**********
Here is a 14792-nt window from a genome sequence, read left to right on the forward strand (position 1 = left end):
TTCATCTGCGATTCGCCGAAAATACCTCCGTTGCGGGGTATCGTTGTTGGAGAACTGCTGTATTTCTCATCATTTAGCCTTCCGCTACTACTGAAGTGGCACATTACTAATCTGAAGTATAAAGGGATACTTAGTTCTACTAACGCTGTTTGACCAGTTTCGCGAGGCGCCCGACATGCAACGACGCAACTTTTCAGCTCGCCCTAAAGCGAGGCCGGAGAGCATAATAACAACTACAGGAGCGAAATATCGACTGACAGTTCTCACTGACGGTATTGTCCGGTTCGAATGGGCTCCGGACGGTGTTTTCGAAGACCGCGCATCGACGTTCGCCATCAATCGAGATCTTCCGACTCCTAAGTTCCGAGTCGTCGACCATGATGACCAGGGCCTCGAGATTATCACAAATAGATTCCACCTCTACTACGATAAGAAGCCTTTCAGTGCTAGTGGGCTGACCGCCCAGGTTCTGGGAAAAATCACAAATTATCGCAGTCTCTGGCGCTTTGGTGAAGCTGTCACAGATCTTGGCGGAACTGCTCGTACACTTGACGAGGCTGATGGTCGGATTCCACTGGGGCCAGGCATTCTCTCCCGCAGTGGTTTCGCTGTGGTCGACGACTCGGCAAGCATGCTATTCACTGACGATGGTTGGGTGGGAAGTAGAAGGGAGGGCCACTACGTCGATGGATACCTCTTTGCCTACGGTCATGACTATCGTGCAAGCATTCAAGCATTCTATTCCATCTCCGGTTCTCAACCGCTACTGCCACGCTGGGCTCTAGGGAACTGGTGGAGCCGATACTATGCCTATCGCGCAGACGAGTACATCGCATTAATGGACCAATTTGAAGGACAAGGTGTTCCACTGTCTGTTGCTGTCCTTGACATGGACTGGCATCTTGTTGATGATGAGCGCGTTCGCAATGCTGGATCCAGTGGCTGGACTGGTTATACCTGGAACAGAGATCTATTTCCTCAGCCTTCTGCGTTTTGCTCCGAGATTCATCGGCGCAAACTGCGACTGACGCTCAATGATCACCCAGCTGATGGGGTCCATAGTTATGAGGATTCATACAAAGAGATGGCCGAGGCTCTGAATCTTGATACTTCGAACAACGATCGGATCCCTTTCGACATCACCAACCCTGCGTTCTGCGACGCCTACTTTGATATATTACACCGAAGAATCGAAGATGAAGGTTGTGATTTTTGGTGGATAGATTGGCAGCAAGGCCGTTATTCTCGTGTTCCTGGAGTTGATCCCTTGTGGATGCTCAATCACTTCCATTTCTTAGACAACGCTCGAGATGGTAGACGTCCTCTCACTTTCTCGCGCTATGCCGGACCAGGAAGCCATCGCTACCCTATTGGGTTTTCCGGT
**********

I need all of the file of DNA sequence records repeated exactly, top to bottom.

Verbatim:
Here is a 14792-nt window from a genome sequence, read left to right on the forward strand (position 1 = left end):
TTCATCTGCGATTCGCCGAAAATACCTCCGTTGCGGGGTATCGTTGTTGGAGAACTGCTGTATTTCTCATCATTTAGCCTTCCGCTACTACTGAAGTGGCACATTACTAATCTGAAGTATAAAGGGATACTTAGTTCTACTAACGCTGTTTGACCAGTTTCGCGAGGCGCCCGACATGCAACGACGCAACTTTTCAGCTCGCCCTAAAGCGAGGCCGGAGAGCATAATAACAACTACAGGAGCGAAATATCGACTGACAGTTCTCACTGACGGTATTGTCCGGTTCGAATGGGCTCCGGACGGTGTTTTCGAAGACCGCGCATCGACGTTCGCCATCAATCGAGATCTTCCGACTCCTAAGTTCCGAGTCGTCGACCATGATGACCAGGGCCTCGAGATTATCACAAATAGATTCCACCTCTACTACGATAAGAAGCCTTTCAGTGCTAGTGGGCTGACCGCCCAGGTTCTGGGAAAAATCACAAATTATCGCAGTCTCTGGCGCTTTGGTGAAGCTGTCACAGATCTTGGCGGAACTGCTCGTACACTTGACGAGGCTGATGGTCGGATTCCACTGGGGCCAGGCATTCTCTCCCGCAGTGGTTTCGCTGTGGTCGACGACTCGGCAAGCATGCTATTCACTGACGATGGTTGGGTGGGAAGTAGAAGGGAGGGCCACTACGTCGATGGATACCTCTTTGCCTACGGTCATGACTATCGTGCAAGCATTCAAGCATTCTATTCCATCTCCGGTTCTCAACCGCTACTGCCACGCTGGGCTCTAGGGAACTGGTGGAGCCGATACTATGCCTATCGCGCAGACGAGTACATCGCATTAATGGACCAATTTGAAGGACAAGGTGTTCCACTGTCTGTTGCTGTCCTTGACATGGACTGGCATCTTGTTGATGATGAGCGCGTTCGCAATGCTGGATCCAGTGGCTGGACTGGTTATACCTGGAACAGAGATCTATTTCCTCAGCCTTCTGCGTTTTGCTCCGAGATTCATCGGCGCAAACTGCGACTGACGCTCAATGATCACCCAGCTGATGGGGTCCATAGTTATGAGGATTCATACAAAGAGATGGCCGAGGCTCTGAATCTTGATACTTCGAACAACGATCGGATCCCTTTCGACATCACCAACCCTGCGTTCTGCGACGCCTACTTTGATATATTACACCGAAGAATCGAAGATGAAGGTTGTGATTTTTGGTGGATAGATTGGCAGCAAGGCCGTTATTCTCGTGTTCCTGGAGTTGATCCCTTGTGGATGCTCAATCACTTCCATTTCTTAGACAACGCTCGAGATGGTAGACGTCCTCTCACTTTCTCGCGCTATGCCGGACCAGGAAGCCATCGCTACCCTATTGGGTTTTCCGGT